Under the sign of climate change, the way art is insured will also change, lawyer Catrin Povey is certain in the The Art Newspaper: "An alternative insurance option could be parametric insurance. While still based on similar catastrophe models, parametric insurance offers a pre-specified pay-out on the occurrence of a specific trigger event, for example if the trigger was an earthquake measuring over four on the Richter scale, the parametric insurance would automatically pay out if an earthquake of this magnitude occurred. These policies may streamline the process and make the losses more predictable. However, when it comes to parametric insurance for fine art, it must be remembered that insuring art is not the same as insuring something that is replaceable a piece of art, once lost, is lost forever."
The British Museum may be doing itself a disservice by offering digital copies of artworks from its own collection for sale as NFTs, believes Brendor Grosvenor in The Art Newspaper: "This matters for museums in the business of putting items on public display. If it is now possible to make perfect recreations of, say, the Parthenon Marbles, or the Benin Bronzes, then the case for retaining the original on a wall in London for public display becomes weaker, compared with the argument for seeing them in their original context. The British Museum, in giving cultural validity to meaningless reproductions, blurs the lines between real and fake at its peril." Also in The Art Newspaper, Kabir Jhala announces a DAW (Digital Art Works) sales exhibition of digital versions of masterpieces from Italian museums at a London gallery.
On the other hand, crypto and NFT millionaires are beginning to take an interest in physical artworks, which in turn are being hotly courted by galleries and auction houses, explains Zachary Small in the New York Times: "Critics have scoffed that a marriage between NFTs and the art world is impossible. But catering to the tastes of the crypto nouveau riche has become the frantic obsession of the commercial art world, which is reshaping itself around these new collectors nearly a year after artists like Beeple and Pak sold NFTs, or nonfungible tokens, for tens of millions of dollars, inspiring the typically technophobic art industry to head into the metaverse."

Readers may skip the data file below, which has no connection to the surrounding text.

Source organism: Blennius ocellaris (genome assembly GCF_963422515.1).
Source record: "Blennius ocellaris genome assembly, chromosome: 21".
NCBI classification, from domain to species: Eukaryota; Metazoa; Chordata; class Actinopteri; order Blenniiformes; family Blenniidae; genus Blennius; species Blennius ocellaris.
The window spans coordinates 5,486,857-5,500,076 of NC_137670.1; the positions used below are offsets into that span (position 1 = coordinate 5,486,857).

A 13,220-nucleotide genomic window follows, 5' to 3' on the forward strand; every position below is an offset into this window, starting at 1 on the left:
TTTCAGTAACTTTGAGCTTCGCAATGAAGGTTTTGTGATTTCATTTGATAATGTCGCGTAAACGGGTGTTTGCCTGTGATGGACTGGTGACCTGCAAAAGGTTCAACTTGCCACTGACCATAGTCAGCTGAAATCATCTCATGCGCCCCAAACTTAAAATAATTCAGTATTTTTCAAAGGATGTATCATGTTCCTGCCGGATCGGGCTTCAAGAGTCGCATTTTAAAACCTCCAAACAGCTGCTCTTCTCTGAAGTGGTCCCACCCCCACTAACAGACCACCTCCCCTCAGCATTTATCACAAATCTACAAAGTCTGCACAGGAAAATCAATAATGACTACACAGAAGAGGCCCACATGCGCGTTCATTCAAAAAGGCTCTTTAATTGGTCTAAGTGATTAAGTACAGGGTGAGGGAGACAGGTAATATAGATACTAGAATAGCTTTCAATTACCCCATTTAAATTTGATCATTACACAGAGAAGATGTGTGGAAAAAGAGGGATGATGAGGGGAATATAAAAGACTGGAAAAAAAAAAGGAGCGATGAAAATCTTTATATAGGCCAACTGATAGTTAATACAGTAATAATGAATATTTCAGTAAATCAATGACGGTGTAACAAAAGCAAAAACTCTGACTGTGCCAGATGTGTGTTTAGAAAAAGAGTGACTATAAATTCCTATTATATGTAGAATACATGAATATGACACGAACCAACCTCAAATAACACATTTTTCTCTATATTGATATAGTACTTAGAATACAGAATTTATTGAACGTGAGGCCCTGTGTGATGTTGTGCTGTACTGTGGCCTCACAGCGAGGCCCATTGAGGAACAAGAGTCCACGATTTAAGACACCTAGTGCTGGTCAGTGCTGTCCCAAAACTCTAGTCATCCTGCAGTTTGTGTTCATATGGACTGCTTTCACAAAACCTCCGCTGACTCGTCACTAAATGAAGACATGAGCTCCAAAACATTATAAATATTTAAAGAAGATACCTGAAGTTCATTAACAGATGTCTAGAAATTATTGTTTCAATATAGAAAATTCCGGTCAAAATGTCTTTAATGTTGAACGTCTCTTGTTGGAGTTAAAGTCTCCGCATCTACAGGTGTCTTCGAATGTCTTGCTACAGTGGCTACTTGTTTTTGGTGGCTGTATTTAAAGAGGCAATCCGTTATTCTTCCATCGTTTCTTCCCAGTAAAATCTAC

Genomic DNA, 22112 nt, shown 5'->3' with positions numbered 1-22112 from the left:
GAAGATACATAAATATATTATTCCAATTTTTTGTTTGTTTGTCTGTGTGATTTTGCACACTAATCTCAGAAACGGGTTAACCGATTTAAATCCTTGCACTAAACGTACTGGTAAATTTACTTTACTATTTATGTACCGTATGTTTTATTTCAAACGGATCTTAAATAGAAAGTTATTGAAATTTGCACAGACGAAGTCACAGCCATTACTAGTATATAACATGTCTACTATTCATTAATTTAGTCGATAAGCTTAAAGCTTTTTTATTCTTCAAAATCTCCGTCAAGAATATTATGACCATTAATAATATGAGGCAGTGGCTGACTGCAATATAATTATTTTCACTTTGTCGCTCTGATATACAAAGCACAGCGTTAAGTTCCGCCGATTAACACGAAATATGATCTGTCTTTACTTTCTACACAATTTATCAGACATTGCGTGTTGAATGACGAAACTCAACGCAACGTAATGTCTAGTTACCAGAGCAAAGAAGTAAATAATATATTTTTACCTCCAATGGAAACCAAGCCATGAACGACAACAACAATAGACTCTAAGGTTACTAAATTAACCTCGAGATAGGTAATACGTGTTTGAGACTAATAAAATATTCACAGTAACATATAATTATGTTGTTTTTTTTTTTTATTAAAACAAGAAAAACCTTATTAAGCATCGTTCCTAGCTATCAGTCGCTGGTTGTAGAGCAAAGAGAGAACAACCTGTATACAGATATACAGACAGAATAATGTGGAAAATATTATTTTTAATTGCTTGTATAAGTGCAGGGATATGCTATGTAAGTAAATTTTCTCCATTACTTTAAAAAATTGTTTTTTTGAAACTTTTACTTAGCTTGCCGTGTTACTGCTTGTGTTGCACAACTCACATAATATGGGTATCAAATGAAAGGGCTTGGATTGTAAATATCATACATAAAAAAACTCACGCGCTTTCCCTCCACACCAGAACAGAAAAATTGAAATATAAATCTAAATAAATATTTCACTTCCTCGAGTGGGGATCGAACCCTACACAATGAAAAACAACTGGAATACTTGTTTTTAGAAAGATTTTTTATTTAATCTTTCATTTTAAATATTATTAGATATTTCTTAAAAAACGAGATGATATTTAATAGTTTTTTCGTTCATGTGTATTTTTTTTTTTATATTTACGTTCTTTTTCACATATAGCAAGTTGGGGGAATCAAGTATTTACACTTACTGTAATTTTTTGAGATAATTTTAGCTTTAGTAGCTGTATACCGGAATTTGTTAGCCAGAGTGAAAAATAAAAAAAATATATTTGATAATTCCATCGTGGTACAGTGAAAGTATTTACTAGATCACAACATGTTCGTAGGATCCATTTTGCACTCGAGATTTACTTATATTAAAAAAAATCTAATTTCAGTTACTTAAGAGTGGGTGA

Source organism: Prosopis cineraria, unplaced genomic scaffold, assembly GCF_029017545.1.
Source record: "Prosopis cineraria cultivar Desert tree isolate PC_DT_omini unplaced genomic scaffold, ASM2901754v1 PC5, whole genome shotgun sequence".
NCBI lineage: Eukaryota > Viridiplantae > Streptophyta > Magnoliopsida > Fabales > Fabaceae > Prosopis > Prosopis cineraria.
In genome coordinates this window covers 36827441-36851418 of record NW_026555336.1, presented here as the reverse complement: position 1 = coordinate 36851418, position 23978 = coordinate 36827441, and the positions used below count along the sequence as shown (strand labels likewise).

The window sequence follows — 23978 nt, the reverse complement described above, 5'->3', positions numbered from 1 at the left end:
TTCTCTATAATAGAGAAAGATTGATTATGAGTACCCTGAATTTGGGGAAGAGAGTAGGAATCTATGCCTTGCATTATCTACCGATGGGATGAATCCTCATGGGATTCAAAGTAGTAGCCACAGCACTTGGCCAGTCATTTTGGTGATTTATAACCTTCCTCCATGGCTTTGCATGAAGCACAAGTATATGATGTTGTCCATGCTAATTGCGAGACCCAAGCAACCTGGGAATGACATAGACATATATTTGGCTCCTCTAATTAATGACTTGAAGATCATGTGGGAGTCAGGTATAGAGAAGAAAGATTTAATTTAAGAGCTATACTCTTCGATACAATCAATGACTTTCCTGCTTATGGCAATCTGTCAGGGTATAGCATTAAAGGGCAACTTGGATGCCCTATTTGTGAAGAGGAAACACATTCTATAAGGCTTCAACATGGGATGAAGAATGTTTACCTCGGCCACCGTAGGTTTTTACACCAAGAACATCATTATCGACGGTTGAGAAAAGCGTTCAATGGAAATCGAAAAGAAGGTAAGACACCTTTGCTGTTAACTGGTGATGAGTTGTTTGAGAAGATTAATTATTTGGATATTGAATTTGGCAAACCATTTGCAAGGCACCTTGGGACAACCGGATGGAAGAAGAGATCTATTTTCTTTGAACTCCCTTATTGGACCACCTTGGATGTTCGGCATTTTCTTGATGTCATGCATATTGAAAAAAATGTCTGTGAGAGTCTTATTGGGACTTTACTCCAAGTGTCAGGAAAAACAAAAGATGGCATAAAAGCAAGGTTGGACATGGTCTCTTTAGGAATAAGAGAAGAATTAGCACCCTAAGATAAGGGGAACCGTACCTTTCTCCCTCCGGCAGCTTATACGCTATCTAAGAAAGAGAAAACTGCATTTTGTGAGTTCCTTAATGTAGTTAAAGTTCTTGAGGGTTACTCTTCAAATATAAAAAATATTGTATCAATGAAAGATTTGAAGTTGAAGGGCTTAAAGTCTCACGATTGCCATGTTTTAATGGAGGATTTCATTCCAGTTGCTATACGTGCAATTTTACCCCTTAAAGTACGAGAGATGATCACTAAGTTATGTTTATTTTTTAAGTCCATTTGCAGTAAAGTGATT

Ingo Barlovic asked five auction houses for WELTKUNST (free registration) what plans they have regarding the controversial tribal art sector: "And the decisive news in advance is: Contrary to rumors to the contrary, all houses continue to back the 'tribal art' horse. That Christie's would 'continue business as usual,' as Teodorescu stated, was freely assumed: The auction house was the undisputed leader in the field in 2021. But the other interviewees do not want to change anything in their orientation for the time being, but rather go offensively into their next auctions - at which the Dorotheum will offer objects from the Leopold Collection and the Phillip Goldman Collection, among others. Sotheby's is preparing 'big auctions' for early in the year, and Lempertz also wants to regain continuity through 'regular sales' after its schedule was 'upset by Covid.'"
When it comes to restitution issues, politicians in this country still make light work of delegating responsibility to museums, criticizes lawyer Sophie Schönberger in her book, "Was soll zurück? Die Restitution von Kulturgütern im Zeitalter der Nostalgie" (Restitution of Cultural Objects in the Age of Nostalgia), which Christiane Fricke reviews in the Handelsblatt: "They bear the main responsibility for restitution. They should not only fulfill their role as collectors, exhibitors and mediators or as constructors of identity. They are also supposed to come to terms with the past. [...] In addition, 'legal rules that would make restitution politically binding' do not exist to this day. Thus, parliaments as 'law makers' and courts as 'law enforcers' are left out. The end result is that major disputes over the restitution of Nazi looted art are increasingly being fought out in American courts. The interpretation of the German narrative of injustice is shifting abroad."
The ideologized view of the art of past eras bothers Christian Herchenröder during his visit to the Brücke exhibition in Berlin for the Handelsblatt: "When it concerns art, the baby is all too often thrown out with the bathwater in the colonialism debate. This is happening to a considerable extent in an exhibition at the Brücke Museum in Berlin, which places the expressionists of the artist community 'Die Brücke' in a colonial context. The show, which after stops in Copenhagen and Amsterdam is now undergoing a homegrown aggravation and intensification, resembles a tribunal for long stretches."
The state of North Rhine-Westphalia is launching a new round of 15,000 Corona grants for artists at 6,000 euros each, according to a press release: "The grants are aimed at freelance, professional artists of all disciplines with their main residence in North Rhine-Westphalia who pursue their artistic activities as their main occupation. Artists who have already received a grant in the previous two rounds are still eligible to apply in this round. The funds are intended to help bring projects that have already been started to a conclusion, to conceive or implement new projects, or to test new mediation formats. Applications will be accepted beginning in mid-March."
Hauser & Wirth has poached Elaine Kwok from Christie's, for which she previously headed the 20th and 21st century art department in Hong Kong, reports Angelica Villa at Artnews.